Anthony Morris (this review appeared in Forte #458)

Drag Me to Hell



Back before the Spider-Man series, writer / director Sam Raimi was best known for the Evil Dead movies, in which monsters, gore and goop were flung about with thrilling abandon. Whether Raimi wanted a break from superhero antics or just felt it was time to show the current crop of dour torture-porn-obsessed horror directors how it's done, his latest film Drag Me to Hell is about as good a time as it's possible to have watching someone get their face chewed on my a slobbering, toothless old lady - which turns out to be a heck of a lot.

Bank loans officer Christine Brown (Alison Lohman) is under the pump from all directions to get ahead in her career. Her boyfriend's family think she's a loser, and if she doesn't get an upcoming promotion she'll be working for the smarmiest guy ever. So when an old gypsy woman comes in looking for a third extension to her home loan, she grits her teeth and knocks her back - even when the gypsy is begging on her knees. But what's good in the work of banking isn't quite so good outside in her car: the gypsy attacks (in the first of many battles that are cartoony over-the-top yet jump-in-seat scary) and ends up laying a curse that means in three days Christine will be dragged to Hell. And, thanks to a pre-opening credit sequence where we see a Mexican boy foolish enough to steal a gypsy's silver chain suffer the same fate, we know the gypsy's not messing around.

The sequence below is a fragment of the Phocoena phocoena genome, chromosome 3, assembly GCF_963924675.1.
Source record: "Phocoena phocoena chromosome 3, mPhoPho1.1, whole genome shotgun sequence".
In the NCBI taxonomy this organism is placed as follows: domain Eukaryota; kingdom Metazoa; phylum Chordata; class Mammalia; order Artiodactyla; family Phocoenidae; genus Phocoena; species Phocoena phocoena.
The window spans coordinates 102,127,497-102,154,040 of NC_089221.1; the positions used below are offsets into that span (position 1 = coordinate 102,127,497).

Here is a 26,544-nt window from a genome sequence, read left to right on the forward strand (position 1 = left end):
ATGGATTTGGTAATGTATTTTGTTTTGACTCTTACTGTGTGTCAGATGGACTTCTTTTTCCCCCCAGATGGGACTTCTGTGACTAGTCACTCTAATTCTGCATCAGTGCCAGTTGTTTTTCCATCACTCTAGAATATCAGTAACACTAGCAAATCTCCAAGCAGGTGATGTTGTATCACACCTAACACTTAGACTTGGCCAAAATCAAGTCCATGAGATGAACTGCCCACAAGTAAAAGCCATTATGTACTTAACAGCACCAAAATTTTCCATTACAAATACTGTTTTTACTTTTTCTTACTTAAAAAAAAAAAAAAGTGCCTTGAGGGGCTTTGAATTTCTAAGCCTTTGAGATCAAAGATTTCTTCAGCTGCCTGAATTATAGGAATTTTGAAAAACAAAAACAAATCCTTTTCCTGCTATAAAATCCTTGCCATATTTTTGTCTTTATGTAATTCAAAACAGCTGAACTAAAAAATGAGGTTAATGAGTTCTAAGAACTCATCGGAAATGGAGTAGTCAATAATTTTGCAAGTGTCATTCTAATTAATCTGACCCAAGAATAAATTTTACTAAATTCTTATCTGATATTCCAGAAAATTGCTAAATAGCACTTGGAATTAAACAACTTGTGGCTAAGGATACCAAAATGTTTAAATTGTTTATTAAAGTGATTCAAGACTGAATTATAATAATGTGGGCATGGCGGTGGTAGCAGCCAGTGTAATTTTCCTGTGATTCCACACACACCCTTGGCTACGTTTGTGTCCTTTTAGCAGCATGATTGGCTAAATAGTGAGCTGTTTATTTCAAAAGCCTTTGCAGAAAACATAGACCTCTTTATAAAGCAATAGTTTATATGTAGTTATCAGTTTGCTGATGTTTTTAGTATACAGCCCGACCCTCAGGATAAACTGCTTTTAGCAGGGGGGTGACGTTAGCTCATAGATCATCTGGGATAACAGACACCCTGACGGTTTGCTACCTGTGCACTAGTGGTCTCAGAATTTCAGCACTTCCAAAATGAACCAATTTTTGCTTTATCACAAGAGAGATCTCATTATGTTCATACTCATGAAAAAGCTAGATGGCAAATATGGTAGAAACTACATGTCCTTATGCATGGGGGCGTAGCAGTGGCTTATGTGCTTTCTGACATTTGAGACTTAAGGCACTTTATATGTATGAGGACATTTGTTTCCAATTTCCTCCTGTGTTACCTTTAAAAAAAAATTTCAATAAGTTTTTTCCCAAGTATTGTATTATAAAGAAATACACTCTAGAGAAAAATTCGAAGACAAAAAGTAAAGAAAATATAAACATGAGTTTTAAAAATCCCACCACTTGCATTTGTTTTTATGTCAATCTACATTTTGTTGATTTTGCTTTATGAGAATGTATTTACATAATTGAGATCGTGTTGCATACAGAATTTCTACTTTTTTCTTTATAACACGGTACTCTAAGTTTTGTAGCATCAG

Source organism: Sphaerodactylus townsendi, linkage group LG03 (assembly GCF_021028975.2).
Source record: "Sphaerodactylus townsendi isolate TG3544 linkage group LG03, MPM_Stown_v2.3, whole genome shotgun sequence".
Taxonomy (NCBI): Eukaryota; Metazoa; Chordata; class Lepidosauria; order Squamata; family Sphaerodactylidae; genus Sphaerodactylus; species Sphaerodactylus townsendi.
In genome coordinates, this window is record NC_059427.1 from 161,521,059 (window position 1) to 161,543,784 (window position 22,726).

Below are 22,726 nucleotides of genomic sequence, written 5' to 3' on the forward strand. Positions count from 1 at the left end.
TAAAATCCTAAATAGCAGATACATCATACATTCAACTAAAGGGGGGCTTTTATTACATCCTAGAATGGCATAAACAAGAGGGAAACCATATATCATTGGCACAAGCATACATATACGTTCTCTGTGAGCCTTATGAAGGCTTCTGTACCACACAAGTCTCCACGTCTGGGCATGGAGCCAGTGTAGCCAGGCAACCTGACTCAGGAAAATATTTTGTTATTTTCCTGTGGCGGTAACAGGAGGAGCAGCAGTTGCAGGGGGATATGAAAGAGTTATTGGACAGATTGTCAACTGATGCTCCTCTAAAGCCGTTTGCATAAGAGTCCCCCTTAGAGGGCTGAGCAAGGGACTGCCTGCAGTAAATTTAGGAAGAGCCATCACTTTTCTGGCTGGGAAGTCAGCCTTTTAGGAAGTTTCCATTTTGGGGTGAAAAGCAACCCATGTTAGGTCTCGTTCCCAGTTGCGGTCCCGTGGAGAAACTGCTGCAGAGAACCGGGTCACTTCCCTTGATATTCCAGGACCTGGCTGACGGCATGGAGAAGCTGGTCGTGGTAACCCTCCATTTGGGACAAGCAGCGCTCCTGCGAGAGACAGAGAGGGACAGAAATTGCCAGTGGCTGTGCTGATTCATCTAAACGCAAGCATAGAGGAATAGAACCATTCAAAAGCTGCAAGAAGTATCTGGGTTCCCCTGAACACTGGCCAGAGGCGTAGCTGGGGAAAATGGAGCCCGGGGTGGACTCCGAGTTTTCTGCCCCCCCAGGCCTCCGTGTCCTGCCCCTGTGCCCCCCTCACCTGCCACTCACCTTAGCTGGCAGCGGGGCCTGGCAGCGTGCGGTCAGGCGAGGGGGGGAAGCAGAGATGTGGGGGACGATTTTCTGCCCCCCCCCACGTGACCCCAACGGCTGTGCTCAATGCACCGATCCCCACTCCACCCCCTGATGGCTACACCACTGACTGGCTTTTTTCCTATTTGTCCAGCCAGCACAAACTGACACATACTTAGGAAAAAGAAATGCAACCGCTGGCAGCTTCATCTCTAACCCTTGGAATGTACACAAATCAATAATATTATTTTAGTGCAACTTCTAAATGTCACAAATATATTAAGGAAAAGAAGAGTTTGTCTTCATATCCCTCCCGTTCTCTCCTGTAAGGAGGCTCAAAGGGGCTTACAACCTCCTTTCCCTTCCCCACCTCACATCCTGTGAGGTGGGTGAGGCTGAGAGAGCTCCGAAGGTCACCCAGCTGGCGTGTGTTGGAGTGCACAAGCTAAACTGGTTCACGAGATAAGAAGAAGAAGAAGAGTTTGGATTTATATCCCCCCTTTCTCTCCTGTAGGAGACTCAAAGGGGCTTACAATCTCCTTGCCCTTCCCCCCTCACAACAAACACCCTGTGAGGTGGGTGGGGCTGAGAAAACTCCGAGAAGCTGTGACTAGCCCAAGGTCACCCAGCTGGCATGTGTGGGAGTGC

Big on slime and goo and people vomiting maggots but not on gore or anything truly nasty, this is a thrill-ride in the best sense of the word, with plenty of touches of sly humour to let you know you're in safe hands once people start getting possessed and spraying co-workers with blood. But be warned: if you're the kind of person who wonders why someone would have an anvil dangling from the ceiling of their back shed (making it oh-so-handy for dropping onto a ghoul's head), you're in the wrong cinema.